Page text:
Merry Christmas everyone!

I hope you spent a joyful day, surrounded by loved ones.
This year,  hundreds of thousands have spent Christmas dealing with extraordinary circumstances: Hundreds of thousands have spent the day without power in Argentina, Canada, USA and UK. 

England and Scotland has been hit by hard storms these last few days. The storm has left 75.000 homes across UK without power and many areas such as Surrey and Dorcet are flooded. Evacuated people have spent Christmas in shelters. 25 people have been rescued in Dorset, trapped in their cars by flood water.
The storms and floods also affected Mexico and Brazil, with 50.000 affected in Brazil alone. Argentina, Uruguay and Paraguay have been affected by heat waves. Argentina is still struggling with its power problem, many having spent over six days without power by now. Red alert has been declared in Argentina due to feel like temperatures that have reached 111.2 ºF.

Meanwhile, USA and Canada are dealing with climatic struggles of their own. The storms have left nearly 800.000 people without power while dealing with freezing temperatures. Quebec, Toronto and Michigan are some of the most affected cities. 
As you can see, a lot of people are struggling this Christmas. Let’s keep them all in our prayers. It is because of situations like these that we do what we do, prepare so as to get by such emergencies as best as possible as well as preparing for life in general.
Merry Christmas everyone.


Monday, December 23, 2013

Argentina: Living with Rolling Blackouts and days without Power

Saturday, December 21, 2013

Lightning Deal Alert: Leatherman Sidekick Multi Tool

Just 30 minutes left on this one. Right now selling for $25.98 
I have one of these and its a beast of a Leatherman mulittool for that kind of money. Too bad the offer doesnt last longer.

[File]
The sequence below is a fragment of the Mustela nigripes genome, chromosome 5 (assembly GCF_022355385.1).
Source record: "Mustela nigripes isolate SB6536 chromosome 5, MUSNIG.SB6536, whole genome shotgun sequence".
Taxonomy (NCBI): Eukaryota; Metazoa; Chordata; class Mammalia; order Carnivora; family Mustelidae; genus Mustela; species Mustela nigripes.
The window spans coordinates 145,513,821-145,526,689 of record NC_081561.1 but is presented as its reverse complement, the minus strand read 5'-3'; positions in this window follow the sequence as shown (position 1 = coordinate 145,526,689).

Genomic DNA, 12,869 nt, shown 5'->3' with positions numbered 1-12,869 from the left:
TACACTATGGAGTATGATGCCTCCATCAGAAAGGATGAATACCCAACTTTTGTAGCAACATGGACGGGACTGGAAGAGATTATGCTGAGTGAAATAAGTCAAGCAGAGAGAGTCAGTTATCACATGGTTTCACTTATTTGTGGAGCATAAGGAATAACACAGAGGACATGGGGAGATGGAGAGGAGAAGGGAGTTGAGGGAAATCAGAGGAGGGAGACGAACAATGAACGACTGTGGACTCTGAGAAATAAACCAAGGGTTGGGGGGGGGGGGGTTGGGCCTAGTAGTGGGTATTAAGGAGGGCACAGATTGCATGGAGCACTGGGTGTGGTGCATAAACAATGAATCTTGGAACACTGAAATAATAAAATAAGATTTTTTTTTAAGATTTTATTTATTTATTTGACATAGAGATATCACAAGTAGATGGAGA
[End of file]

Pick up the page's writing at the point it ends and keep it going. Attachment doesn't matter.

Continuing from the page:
Leatherman Sidekick Multi Tool $25.98 
 Leatherman Sidekick

Friday, December 20, 2013

Being Smart About Spending Money on Preps

    The paklite is a great idea but hugely overpriced. Ten bucks (and up to THIRTY for "upgraded" modules) for a piece of hardware that probably costs a few cents to make.  Pass.

You Bring up an excellent point. Look, I make money out of everything that is sold through my website on Amazon and I’m ok with that. That doesn’t mean readers shouldn’t be careless about spending every single hard-earned buck. Do tons of research before buying anything! I do plenty of reviews, check the ones on my youtube channel for a closer look when researching. If I do recommend something, it is mostly gear I feel more than confident about, with plenty of good reviews and usually years of using it myself. 

You don’t need to go crazy. A well put EDC kit will go a long way. A well rounded set of supplies at home will get you through most likely events.
Just remember the following: 1) know the basics which are common to everyone. You need to stay warm, you need water, food, means of cooking, means of purifying more water, means of self-defense. You need both a first aid kit and knowledge of how to use it.  2)Know your own personal circumstances for which you need to prepare. If you live in areas where extreme cold temperatures are a potential problem then you need means of heating as well as cooking food. Maybe you are good to go with a good kerosene heater and you don’t need to spend more money on a big generator and electric setup for blackouts. Maybe you have a medical condition yourself or a family member for which you need to make extra preparations. 

Learn to differentiate between the must-haves, and nice to haves or just silly toys. For things such as food and water, you just can’t have too much of it because you are still going to use them no matter what. Redundancy is also important for essential supplies such as flashlights, water purifiers and first aid kits, and to a lesser degree firearms and other tools. Still, learn to be honest with yourself. If you have over 20 guns and over 50 “survival knives”, chances are you’re well past “need” and deep into “hobby/collector” territory. There is nothing wrong with that as long as you are at least honest with yourself.

Finally, keep in mind that while certain supplies and gear are simply must-haves, many of the most important steps towards modern survival have nothing to do with “stuff”. Things such as staying fit and healthy so as to avoid getting sick as often or be capable of doing physical labor, fighting and running away from danger, having savings to deal with life’s little or large financial problems, having health and life insurance in that rare case of you getting sick, or the even rarer case of you actually dying some day. Last but not least, learning and teaching your kids valuable life skills, enjoying yourself while doing so and making the most of the time we have.